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Whittier, California, United States

Maruya K.A.,Southern California Coastal Water Research Project Authority | Dodder N.G.,Southern California Coastal Water Research Project Authority | Sengupta A.,Southern California Coastal Water Research Project Authority | Smith D.J.,California Regional Water Quality Control Board | And 3 more authors.
Environmental Toxicology and Chemistry | Year: 2016

To examine the occurrence and fate of contaminants of emerging concern (CECs) and inform future monitoring of CECs in coastal urban waterways, water, sediment, and fish tissue samples were collected and analyzed for a broad suite of pharmaceuticals and personal care products (PPCPs), commercial and/or household chemicals, current use pesticides, and hormones in an effluent-dominated river and multiple embayments in southern California (USA). In the Santa Clara River, which receives treated wastewater from several facilities, aqueous phase CECs were detectable at stations nearest discharges from municipal wastewater treatment plants but were attenuated downstream. Sucralose and the chlorinated phosphate flame retardants tris(1-chloro-2-propyl) phosphate (TCPP), tris(1,3-dichloro-2-propyl) phosphate (TDCPP), and tris(2-chloroethyl) phosphate (TCEP) were most abundant in water, with maximum concentrations of 35 μg/L, 3.3 μg/L, 1.4 μg/L, and 0.81 μg/L, respectively. Triclocarban, an antimicrobial agent in use for decades, was more prevalent in water than triclosan or nonylphenol. Maximum concentrations of bifenthrin, permethrin, polybrominated diphenyl ethers (PBDEs), and degradates of fipronil exceeded CEC-specific monitoring trigger levels recently established for freshwater and estuarine sediments by factors of 10 to 1000, respectively. Maximum fish tissue concentrations of PBDEs varied widely (370 ng/g and 7.0 ng/g for the Santa Clara River and coastal embayments, respectively), with most species exhibiting concentrations at the lower end of this range. These results suggest that continued monitoring of pyrethroids, PBDEs, and degradates of fipronil in sediment is warranted in these systems. In contrast, aqueous pharmaceutical concentrations in the Santa Clara River were not close to exceeding current monitoring trigger levels, suggesting a lower priority for targeted monitoring in this medium. Environ Toxicol Chem 2016;35:1986–1994. © 2016 SETAC. © 2016 SETAC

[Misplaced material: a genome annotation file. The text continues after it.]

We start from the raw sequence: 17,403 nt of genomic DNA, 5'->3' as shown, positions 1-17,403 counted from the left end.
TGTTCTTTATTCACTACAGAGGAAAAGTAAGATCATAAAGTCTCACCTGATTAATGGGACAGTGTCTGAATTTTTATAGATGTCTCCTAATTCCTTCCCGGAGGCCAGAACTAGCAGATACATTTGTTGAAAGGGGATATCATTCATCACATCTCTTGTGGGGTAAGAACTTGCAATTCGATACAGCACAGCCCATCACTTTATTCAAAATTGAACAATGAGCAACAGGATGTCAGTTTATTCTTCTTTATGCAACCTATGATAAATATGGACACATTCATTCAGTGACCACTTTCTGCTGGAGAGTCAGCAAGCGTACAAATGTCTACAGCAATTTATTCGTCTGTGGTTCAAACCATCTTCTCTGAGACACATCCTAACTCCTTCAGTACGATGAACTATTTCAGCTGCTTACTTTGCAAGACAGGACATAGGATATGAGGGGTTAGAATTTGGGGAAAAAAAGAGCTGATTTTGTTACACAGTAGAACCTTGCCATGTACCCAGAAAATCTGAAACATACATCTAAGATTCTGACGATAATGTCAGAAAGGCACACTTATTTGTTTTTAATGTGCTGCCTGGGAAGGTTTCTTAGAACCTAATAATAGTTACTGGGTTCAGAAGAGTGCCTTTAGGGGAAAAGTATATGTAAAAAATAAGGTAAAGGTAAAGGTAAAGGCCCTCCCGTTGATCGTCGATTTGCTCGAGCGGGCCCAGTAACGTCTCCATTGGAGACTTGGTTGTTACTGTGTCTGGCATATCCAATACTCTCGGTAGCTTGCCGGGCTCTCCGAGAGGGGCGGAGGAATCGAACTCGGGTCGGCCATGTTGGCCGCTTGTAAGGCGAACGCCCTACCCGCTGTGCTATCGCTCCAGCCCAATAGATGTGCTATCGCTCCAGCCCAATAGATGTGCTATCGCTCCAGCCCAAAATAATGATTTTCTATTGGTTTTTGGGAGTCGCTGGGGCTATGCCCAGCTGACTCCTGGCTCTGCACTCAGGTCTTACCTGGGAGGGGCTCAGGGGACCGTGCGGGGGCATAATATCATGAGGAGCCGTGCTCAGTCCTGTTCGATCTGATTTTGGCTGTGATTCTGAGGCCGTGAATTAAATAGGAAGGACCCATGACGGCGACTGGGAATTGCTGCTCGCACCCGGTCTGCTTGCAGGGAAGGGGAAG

McDannel M.,Los Angeles County Sanitation Districts
Proceedings of the Air and Waste Management Association's Annual Conference and Exhibition, AWMA | Year: 2014

A discussion on the generation and utilization of biogas generated from anaerobic digestion of (AD) organic solid waste and wastewater streams covers Zero Waste Energy's approach using dry fermentation, AD to the organic fraction of the solid waste stream through examples of their operating projects and selected projects under development; Harvest Power's anaerobic digestion technologies and projects; options to increase diversion of organic material from landfills, including evaluation of AD; and efforts of one agency to address tightening emission limits on reciprocating internal combustion engines by adapting natural gas emissions control technology to biogas engines. This is an abstract of a paper presented at the AWMA's 107th Annual Conference & Exhibition (Long Beach, CA 6/24-27/2014).

Booth J.A.T.,City of Los Angeles Environmental Monitoring Division | Woodson C.B.,University of Georgia | Sutula M.,Southern California Coastal Water Research Project Authority | Micheli F.,Stanford University | And 6 more authors.
Limnology and Oceanography | Year: 2014